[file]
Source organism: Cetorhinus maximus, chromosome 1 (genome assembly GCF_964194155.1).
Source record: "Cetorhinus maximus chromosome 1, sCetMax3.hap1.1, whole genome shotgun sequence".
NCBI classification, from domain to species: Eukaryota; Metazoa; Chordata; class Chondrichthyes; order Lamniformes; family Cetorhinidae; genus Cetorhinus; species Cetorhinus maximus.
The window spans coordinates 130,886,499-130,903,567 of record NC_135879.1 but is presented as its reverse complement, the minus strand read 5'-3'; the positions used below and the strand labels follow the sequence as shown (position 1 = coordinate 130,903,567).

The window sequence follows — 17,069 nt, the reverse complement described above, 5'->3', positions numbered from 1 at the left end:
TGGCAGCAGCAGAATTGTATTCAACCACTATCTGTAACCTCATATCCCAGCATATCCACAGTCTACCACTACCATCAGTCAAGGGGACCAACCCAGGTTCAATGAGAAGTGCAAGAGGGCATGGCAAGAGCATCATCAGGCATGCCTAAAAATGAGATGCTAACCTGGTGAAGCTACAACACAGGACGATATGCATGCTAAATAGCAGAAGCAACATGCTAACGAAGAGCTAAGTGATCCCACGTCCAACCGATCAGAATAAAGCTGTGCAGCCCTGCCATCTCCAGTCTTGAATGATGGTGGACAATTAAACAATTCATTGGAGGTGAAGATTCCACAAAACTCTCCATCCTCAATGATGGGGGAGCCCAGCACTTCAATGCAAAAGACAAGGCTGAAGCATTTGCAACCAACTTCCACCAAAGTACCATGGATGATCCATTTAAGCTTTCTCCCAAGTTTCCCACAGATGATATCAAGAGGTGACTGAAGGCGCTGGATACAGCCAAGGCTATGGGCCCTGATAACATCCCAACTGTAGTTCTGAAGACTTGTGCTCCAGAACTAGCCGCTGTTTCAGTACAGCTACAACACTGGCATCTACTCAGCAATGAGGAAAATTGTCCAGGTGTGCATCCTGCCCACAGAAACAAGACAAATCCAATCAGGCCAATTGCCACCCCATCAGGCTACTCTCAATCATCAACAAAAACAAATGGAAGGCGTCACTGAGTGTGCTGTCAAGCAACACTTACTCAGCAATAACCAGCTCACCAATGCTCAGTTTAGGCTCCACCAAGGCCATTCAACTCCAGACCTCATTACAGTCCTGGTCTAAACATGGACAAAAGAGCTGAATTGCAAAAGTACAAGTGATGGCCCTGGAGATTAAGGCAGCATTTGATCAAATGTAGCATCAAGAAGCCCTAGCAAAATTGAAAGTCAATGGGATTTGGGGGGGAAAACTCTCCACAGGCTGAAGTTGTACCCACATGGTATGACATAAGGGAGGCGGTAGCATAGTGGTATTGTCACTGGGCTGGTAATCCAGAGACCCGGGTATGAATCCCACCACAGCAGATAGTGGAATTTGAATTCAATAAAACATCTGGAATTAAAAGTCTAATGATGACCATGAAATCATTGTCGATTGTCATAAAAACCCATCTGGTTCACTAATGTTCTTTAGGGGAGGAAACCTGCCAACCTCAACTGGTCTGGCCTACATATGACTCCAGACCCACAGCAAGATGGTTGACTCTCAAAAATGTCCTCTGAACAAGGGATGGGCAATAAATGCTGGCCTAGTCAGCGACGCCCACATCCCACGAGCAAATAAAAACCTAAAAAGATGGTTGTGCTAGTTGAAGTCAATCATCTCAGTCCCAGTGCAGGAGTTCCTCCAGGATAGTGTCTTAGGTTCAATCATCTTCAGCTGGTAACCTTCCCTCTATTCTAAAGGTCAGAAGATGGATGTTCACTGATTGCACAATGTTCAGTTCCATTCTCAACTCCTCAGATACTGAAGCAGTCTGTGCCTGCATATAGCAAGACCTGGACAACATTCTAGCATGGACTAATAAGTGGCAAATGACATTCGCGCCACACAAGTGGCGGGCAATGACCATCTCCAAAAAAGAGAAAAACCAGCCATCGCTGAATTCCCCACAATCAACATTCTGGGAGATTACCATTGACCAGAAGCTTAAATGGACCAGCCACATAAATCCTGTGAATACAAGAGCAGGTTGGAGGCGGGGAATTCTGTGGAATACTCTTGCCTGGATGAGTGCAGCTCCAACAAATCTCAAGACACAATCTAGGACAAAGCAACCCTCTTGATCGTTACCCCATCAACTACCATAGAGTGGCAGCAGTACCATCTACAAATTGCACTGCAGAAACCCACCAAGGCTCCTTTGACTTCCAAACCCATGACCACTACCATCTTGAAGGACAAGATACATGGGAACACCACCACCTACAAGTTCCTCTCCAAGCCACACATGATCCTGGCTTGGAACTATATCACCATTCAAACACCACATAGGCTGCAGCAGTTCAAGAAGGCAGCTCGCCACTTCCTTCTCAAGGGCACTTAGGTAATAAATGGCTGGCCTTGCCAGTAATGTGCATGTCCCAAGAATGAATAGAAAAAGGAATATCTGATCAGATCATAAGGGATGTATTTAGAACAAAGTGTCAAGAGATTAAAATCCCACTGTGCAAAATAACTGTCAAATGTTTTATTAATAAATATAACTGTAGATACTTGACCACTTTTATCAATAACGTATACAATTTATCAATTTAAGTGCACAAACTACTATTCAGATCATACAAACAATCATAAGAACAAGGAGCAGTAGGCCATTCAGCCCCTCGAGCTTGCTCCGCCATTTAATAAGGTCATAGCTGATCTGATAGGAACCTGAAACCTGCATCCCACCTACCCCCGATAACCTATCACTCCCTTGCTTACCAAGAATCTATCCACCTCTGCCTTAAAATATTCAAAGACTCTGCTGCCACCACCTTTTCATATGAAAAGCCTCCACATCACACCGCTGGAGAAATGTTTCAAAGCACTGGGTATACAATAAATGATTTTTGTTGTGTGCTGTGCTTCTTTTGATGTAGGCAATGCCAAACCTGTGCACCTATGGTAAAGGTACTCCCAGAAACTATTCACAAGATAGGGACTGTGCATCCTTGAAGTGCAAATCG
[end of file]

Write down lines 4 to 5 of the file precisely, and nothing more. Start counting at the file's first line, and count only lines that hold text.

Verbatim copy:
The window spans coordinates 130,886,499-130,903,567 of record NC_135879.1 but is presented as its reverse complement, the minus strand read 5'-3'; the positions used below and the strand labels follow the sequence as shown (position 1 = coordinate 130,903,567).

The window sequence follows — 17,069 nt, the reverse complement described above, 5'->3', positions numbered from 1 at the left end: